With 40 acres of county-owned land adjacent to the Brazos Center, environmental programs and exhibits have also expanded to include the use of a creek, nature trail, and demonstration habitats.
In 1993, the name became the Brazos Valley Museum of Natural History to clarify the Museum's role in the community and to focus collections, exhibits, and programs on the local area. In 1991, a new 9,400 square foot Museum was built next to the Brazos Center on land donated by the County.
Today, the Brazos Valley Museum of Natural History is staffed by paid professionals, interns, and volunteers. Programs are provided to area schools and preschools on a contract and non-contract basis. There are spring, summer, and fall nature camps, with special programs on- and off-site for adults as well as children. Educational exhibits are changed regularly.
Approximately 22,500 diversified natural history specimens, mostly from Texas. The great majority of these were collected within the Brazos River Watershed. About 40% of the holdings were rescued by the museum in 1970, when the Texas A&M Museum was abandoned.
Archaeology: The Albert Dalton Doerge Collection of local Native American lithic, shell, bone, and pottery objects, a Texas State Archeological Landmark. Collected within a 35-mile radius of the twin cities between 1902-1952, these 4,700 artifacts date from recent times back to the origins of human habitation of the area c. 9500 BC. The State Historical Commission designation made the Doerge Collection the fifth archaeological collection to receive extensive legal protection at a state level.
Botany: The W. H. Fleming Botanical Collections of 1887 and the collections of an unknown person from 1897. These are locally important floristic documents. During the next five years, the museum hopes to aggressively expand the herbarium, both for educational and exhibit purposes.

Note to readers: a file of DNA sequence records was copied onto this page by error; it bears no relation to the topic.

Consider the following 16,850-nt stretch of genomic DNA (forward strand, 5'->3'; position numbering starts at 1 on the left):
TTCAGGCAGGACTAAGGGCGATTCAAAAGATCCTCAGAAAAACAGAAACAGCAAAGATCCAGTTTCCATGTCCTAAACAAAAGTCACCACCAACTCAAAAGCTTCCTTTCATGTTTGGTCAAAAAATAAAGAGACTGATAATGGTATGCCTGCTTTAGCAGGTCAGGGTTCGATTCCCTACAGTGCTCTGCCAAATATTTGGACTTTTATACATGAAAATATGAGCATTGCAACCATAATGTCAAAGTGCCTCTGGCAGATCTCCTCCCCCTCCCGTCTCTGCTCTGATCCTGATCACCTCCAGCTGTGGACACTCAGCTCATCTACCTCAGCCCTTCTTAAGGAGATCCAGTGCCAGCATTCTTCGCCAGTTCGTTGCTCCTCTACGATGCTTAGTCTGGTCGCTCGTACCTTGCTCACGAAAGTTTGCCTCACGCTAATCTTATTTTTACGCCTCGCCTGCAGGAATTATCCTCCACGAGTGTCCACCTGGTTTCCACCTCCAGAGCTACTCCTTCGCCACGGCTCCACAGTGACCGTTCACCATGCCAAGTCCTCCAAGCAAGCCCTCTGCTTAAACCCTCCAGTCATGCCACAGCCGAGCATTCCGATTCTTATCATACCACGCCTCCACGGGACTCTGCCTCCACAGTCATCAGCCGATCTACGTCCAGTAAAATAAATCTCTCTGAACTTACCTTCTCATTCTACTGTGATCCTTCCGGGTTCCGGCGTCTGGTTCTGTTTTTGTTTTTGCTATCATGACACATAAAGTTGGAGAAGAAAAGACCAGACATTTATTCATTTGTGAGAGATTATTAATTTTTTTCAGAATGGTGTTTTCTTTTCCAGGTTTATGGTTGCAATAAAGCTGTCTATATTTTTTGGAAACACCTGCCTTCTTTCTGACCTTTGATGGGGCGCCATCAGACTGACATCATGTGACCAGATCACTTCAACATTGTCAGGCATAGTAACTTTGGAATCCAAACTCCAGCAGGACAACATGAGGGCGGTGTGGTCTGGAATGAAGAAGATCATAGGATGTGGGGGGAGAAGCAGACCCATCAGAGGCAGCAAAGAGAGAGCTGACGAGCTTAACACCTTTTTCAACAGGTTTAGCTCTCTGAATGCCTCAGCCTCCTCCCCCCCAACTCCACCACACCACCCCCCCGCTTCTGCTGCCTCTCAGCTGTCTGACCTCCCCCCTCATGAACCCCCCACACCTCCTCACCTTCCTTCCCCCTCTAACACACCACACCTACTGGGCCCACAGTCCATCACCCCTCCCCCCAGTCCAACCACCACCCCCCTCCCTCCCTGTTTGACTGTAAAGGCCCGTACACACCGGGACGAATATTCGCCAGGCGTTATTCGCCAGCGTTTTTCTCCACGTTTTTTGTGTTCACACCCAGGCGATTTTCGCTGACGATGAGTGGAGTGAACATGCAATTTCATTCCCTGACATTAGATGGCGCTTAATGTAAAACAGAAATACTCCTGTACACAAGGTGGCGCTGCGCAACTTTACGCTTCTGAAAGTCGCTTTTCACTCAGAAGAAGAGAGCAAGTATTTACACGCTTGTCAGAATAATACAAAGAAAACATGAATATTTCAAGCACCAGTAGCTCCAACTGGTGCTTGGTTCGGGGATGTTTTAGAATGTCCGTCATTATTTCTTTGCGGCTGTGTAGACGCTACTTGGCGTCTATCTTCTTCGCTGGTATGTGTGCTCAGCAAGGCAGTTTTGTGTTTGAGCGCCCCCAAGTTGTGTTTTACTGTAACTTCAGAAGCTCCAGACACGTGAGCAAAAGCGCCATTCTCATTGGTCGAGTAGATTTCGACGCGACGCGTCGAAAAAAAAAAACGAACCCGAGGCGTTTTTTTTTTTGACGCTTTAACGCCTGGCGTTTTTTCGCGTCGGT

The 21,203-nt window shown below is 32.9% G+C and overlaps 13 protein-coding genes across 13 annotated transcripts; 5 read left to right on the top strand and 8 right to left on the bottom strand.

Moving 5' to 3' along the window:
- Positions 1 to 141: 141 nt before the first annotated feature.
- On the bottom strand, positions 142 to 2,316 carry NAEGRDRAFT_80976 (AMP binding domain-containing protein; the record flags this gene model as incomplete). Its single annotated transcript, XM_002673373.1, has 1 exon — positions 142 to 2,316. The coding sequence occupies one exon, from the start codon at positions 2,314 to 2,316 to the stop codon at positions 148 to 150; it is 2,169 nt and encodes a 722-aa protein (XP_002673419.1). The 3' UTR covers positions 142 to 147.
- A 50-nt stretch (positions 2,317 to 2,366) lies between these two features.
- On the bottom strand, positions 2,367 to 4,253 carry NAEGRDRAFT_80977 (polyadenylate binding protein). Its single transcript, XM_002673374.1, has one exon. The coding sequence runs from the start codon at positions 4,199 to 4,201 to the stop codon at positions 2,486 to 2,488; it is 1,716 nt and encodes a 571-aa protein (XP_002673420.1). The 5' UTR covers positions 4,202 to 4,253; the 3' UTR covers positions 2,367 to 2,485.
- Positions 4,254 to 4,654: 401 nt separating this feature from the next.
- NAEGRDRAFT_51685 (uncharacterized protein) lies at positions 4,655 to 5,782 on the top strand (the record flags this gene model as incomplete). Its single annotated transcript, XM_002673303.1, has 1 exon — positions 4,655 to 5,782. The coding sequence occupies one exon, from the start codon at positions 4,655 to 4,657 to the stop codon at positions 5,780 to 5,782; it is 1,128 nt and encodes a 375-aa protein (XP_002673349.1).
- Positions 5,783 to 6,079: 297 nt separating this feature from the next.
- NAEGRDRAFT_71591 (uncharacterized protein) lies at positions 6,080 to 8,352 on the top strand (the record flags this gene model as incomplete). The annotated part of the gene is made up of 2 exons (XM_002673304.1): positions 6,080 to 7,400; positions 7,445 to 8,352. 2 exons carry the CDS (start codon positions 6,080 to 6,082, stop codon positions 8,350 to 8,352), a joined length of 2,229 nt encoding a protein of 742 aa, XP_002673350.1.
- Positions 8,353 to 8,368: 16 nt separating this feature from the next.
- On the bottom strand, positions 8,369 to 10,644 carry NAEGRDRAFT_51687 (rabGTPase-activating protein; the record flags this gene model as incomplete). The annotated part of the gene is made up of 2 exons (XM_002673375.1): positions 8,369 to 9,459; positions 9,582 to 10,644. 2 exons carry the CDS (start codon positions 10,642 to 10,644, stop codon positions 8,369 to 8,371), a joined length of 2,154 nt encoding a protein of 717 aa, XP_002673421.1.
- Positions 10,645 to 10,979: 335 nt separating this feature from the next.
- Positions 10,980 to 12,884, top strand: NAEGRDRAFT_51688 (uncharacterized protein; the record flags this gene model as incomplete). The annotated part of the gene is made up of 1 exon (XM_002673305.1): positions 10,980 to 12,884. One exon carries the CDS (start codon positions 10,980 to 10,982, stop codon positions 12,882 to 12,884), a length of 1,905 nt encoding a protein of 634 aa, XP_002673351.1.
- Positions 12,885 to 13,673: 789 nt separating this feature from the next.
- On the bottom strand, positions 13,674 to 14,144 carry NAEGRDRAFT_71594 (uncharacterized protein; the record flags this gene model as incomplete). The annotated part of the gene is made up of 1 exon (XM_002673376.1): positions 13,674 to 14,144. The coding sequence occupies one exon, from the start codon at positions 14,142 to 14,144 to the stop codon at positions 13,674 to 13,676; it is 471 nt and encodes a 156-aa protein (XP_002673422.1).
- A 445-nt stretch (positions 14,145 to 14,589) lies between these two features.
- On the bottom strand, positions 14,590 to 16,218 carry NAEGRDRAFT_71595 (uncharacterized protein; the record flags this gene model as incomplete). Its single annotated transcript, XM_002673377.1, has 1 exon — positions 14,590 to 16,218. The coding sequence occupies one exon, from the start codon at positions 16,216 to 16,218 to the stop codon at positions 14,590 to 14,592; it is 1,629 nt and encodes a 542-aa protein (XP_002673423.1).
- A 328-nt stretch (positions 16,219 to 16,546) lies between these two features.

Conchology: The G. E. Potter Shell Collection. A very extensive, meticulously documented collection of approximately 1800 Texas Gulf Coast shells. Still being catalogued and curated.
Geology: The Mary Julia Hubert Gem and Mineral Collection, 1240 specimens from around the world. The Robert Bossler Mineral Collection. Approximately 830 local specimens retained; 600 others deaccessioned to the Texas A&M University Department of Geology.
Mammalogy: About 250 specimens, whole mounts, study skins, and osteological material. Access to the extensive Texas Cooperative Wildlife Collections (A&M) through a cooperative agreement.
Ornithology: The Marion C. Pugh Bird Collection. About 1100 specimens, whole mounts, study skins, skeletons, and eggs collected in Texas 1876 - 1940.
Paleontology: About 420 vertebrate Pleistocene specimens (elephants, bison, horses)
Archival collections consist of 30 years of background history and information on the BVMNH. Not considered appropriate for research.
Contracts with private, public, and pre-schools; spring, summer, and fall camps; thematic programs; Saturday programs; educational birthday parties. Curator of Education will decide if educational materials are appropriate for use in other institutions. The museum has Discovery Kits available at $20 per week.
Quarterly newsletter, annual report, annual program resource guide for teachers